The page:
Could you win our Guess the Breeds game?
Against a ticking clock, how many cat, dog or rabbit breeds can you recognise? Play Petplan’s Guess the Breeds game to test your skills.
If you're accurate – and the quickest – you could win £500 of Pets at Home vouchers.
All the animals in our Guess the Breeds game also featured in Petplan’s TV ad campaign. Some of these beautiful pets are very used to taking a starring role, having appeared in different ad campaigns over the years, but for others, this was their screen debut!
Meet three of our stars:
TITCH THE CASHMERE LOP
Titch (pictured) loves nothing more than to be brushed by his owner – and Cashmere Lops need daily grooming – but it wasn't until he was three months old that Titch's amazingly fluffy coat appeared. In fact he was the only one of his litter to develop such a long coat. The Petplan advert was Titch's first appearance on a TV film set – but he very much enjoyed being pampered!
This breed of rabbit is unusual. It was not developed by crossbreeding but due to a genetic mutation that causes the characteristic fluffy coats.
BOB THE RAGDOLL
Rescued from a rabbit hutch when he was only a year old, Bob's bad start in life hasn't held him back. As well as our Petplan advert (and Guess the Breed game) this handsome cat has appeared in ads for Ikea, the Post Office and Peugeot, and starred alongside Stephen Fry in the TV show Kingdom.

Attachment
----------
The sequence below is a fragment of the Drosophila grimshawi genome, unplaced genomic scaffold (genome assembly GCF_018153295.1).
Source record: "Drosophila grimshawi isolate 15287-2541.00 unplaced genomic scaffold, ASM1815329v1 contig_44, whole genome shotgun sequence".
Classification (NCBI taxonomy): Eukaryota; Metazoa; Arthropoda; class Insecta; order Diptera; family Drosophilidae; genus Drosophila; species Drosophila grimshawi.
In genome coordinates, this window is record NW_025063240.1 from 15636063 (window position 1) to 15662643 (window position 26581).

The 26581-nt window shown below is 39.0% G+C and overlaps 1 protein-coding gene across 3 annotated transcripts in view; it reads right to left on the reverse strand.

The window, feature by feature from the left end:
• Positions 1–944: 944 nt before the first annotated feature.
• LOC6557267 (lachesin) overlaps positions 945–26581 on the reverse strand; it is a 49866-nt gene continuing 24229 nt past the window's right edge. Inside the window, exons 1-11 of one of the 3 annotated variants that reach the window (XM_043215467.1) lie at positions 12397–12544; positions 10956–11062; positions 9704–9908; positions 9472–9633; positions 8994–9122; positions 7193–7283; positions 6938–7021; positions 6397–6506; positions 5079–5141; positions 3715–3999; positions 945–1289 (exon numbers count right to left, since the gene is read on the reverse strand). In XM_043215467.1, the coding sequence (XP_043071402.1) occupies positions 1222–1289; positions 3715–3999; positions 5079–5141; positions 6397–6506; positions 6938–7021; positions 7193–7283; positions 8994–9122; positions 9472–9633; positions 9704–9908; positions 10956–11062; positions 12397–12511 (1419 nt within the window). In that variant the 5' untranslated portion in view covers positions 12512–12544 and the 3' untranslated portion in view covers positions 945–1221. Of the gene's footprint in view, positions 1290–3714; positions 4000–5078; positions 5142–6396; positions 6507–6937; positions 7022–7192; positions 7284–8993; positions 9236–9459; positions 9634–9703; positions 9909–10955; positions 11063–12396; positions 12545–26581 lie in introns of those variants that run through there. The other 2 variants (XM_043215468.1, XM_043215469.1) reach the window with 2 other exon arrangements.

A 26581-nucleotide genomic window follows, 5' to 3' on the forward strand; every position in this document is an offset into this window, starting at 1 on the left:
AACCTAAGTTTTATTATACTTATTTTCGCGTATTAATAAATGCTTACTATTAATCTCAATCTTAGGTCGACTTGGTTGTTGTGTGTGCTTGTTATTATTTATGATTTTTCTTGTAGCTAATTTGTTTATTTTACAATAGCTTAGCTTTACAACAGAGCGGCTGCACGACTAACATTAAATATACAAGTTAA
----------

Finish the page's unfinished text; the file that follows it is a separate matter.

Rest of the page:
The name 'Ragdoll' comes from the breed's tendency to completely relax when held correctly, and though not every Ragdoll displays this trait, the cats are known for being affectionate, sociable and easy to handle.
Ragdolls are larger than many other breeds and mature slowly, reaching their full size at around three to four years. This means that although a Ragdoll kitten may look large in its first year, it will continue to grow until it is three- or four-years-old.
JESSIE THE LABRADOR
Because she comes from working rather than show stock, Jessie the black Labrador in our TV advert and Breed Game is smaller and leaner than your average Lab. She is usually found running around the hills and woods near her home in Worcestershire with her best friend Peanut the Shetland pony.
Also known as Labrador Retrievers, or 'Labs' for short, this breed is thought to have descended from the Newfoundland coast. Fishermen used the dogs to retrieve their catch – Labradors are good swimmers with weatherproof coats that help protect them from cold weather and icy waters.
Meaning 'worker' in Spanish, the name Labrador reflects the breed's energetic nature and need for regular exercise. Labs play hard too and are devoted, obedient dogs that get along well with children and other pets.